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Memories - Celebrating Bobby's 60 Years As A Professional Entertainer

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Customer Reviews

Legendary bluegrass vocalist and mandolinist celebrates 60 years

Vocalist and mandolin player Bobby Osborne has been a legend in the bluegrass world for over sixty years, starting with his radio debut in 1948. With his sights set initially on becoming a country singer, he learned guitar, became a trailblazing mandolin player, and with his soaring tenor voice, a beloved bluegrass singer. Together with his brother Sonny he pioneered changes, such as adding pedal steel and drums to their band’s lineup, that many purists decried. No doubt the drums included on most of these tracks will engender similar criticism, but to fixate on the drumming is to miss the beauty of the band’s playing and the vitality of the singing.

Following Sonny’s retirement in 2006, Bobby Osborne formed the Rocky Top X-Press. On this fourth outing, the focus is split between Osborne’s vocals and the band’s instrumental talents. Winningly, the band spends time down-tempo, giving thoughtful performances on instrumentals like “Man from Rosine,” and welcoming guest performances from David Grisman and Ronnie McCoury. There is some requisite hot-picking, as Mike Toppins’ fingers fly across his banjo strings and Glen Duncan’s bow turns into a blur on the group’s cover of “Rocky Top,” but even here it’s Osborne’s high, keening vocal that gives the arrangement its identity.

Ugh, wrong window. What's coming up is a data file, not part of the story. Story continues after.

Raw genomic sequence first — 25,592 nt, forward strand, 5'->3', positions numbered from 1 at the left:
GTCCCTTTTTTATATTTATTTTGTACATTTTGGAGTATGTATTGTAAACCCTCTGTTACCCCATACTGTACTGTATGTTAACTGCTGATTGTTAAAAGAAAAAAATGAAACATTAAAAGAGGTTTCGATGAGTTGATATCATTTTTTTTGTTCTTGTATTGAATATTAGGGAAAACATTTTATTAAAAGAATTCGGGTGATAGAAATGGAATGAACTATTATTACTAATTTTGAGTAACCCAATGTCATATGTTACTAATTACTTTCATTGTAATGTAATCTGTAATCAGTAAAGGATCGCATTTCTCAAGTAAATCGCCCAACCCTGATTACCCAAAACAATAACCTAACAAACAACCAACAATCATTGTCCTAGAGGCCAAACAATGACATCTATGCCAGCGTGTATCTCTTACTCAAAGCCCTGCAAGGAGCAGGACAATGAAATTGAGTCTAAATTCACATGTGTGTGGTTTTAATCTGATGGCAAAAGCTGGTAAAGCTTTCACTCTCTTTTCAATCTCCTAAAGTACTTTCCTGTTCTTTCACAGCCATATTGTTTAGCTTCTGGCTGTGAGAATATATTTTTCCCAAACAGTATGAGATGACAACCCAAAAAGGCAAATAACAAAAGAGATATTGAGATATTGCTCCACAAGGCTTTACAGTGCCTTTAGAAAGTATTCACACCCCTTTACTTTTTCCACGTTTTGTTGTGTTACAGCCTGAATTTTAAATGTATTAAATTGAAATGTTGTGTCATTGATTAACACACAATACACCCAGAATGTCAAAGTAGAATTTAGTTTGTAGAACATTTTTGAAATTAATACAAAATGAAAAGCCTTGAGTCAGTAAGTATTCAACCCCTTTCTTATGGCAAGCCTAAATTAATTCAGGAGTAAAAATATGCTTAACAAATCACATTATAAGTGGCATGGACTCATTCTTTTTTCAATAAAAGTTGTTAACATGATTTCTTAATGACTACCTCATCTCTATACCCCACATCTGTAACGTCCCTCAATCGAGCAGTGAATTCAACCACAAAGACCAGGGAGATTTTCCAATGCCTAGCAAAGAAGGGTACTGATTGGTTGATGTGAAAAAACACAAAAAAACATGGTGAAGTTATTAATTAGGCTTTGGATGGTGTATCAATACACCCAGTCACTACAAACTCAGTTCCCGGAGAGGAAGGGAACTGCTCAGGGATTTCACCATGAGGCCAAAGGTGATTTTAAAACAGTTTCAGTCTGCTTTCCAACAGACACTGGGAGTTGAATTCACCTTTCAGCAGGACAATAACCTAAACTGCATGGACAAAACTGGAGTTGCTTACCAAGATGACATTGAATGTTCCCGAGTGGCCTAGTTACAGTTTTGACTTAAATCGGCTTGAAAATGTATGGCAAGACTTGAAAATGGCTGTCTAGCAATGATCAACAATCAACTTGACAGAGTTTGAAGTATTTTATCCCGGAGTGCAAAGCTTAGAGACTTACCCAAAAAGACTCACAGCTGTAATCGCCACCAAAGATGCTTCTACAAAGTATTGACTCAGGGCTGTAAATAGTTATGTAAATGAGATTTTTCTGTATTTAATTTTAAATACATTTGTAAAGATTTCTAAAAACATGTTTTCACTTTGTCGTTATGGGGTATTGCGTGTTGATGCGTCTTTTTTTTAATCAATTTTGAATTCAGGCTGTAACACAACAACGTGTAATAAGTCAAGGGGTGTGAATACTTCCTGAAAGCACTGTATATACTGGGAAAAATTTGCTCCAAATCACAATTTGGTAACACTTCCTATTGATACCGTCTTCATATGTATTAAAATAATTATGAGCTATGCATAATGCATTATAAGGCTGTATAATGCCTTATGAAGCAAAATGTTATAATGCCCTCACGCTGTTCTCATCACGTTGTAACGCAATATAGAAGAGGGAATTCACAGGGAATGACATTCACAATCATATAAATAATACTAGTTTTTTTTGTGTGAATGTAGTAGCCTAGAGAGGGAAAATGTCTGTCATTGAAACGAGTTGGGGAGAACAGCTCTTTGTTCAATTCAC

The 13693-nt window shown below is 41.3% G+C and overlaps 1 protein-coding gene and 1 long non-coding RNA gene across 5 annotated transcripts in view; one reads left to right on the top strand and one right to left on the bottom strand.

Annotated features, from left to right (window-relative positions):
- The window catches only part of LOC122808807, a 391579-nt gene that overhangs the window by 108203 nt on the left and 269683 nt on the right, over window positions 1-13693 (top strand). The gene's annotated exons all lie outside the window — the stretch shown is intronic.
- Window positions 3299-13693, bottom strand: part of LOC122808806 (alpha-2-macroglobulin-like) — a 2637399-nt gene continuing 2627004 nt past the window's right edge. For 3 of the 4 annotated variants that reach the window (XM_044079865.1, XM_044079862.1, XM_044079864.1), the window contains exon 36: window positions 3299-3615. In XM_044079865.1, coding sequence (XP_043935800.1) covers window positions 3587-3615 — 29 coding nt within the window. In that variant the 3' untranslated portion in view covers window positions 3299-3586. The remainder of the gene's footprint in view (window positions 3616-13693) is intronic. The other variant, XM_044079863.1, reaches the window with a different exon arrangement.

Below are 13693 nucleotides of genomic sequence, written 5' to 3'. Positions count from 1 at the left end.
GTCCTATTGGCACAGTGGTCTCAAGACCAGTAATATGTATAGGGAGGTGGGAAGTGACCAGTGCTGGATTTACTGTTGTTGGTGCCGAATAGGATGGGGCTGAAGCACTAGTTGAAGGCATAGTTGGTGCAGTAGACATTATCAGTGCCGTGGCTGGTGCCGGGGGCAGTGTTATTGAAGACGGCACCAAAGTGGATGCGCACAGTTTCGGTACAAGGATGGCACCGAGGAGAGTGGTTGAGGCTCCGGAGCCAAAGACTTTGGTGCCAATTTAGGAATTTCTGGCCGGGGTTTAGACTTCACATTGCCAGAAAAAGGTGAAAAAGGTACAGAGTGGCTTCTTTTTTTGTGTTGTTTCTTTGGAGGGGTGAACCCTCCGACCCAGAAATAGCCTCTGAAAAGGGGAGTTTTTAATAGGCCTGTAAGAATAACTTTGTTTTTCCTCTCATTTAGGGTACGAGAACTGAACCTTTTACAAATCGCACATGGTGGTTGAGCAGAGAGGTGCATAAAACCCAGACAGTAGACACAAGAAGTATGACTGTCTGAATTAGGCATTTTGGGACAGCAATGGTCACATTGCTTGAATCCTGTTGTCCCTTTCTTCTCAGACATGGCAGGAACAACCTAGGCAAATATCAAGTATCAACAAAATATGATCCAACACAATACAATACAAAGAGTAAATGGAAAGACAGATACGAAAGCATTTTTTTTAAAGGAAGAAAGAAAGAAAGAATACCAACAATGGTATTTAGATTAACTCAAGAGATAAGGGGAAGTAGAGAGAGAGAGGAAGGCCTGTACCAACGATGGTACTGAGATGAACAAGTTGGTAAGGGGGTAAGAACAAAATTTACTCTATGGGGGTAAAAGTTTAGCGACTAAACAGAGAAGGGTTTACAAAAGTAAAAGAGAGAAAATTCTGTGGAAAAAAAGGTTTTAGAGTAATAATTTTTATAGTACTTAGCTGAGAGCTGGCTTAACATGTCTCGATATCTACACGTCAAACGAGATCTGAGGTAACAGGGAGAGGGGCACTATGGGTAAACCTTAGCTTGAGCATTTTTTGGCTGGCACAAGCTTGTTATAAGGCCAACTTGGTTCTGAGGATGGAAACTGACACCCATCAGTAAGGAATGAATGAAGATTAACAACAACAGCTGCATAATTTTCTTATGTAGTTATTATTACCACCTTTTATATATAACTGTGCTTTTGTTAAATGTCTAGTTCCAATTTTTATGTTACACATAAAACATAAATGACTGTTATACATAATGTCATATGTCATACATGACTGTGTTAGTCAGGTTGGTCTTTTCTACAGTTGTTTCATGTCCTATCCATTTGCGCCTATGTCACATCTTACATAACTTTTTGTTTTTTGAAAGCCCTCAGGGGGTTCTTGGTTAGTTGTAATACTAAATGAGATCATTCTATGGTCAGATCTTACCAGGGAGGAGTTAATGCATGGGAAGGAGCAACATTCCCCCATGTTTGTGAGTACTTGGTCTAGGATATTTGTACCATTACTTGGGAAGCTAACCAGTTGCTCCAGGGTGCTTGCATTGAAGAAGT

Seveal songs turn on nostalgic thoughts, with Osborne singing behind Russell Moore’s lead on “Mountain Fever” and taking the lead on Glen Duncan’s ballad, “Bring Back Yesterday.” Even the broken hearts are reminiscences of those that got away; Osborne duets with Audie Blaylock on “With a Pain in My Heart” and harmonizes beautifully with Patty Loveless on the album’s title track. At 79, Osborne’s voice is still powerful and moving, whether singing a ballad like Glen Duncan’s “Bring Back Yesterday” or hanging it all out with a yodel for his signature “Ruby.” Entering his seventh decade as a musician, Bobby Osborne’s still singing with authority and leading a crackerjack band. 3-1/2 stars, if allowed fractional ratings. [©2011 hyperbolium dot com]

gorgeous instrumental number

The song "Man from Rosine" by Bobby Osborne, is one of the most rich, full instrumental arrangements of a bluegrass song that I have ever heard. There are multiple musicians playing banjos, mandolins, guitars, etc. and they all get a chance to play the theme. When they all play together, it is a rich, lush sound that is incredible.


Born: 1931 in Hyden, KY

Genre: Country

Years Active: '60s, '70s, '80s, '90s, '00s

Known as a great mandolinist in his own right, as well as a member of the revolutionary Osborne Brothers band, Bobby Osborne has often been associated with the cutting edge of bluegrass. (Would that be a lawn mower blade?) But the story of his musically rich life leads back to a story that is as sentimental as one of Osborne's soaring mandolin solos is technically pristine. It is the story of a young man, not quite the legal age of 18 and under massive pressure from his father, singing the song "Ruby"...
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Memories - Celebrating Bobby's 60 Years As A Professional Entertainer, Bobby Osborne
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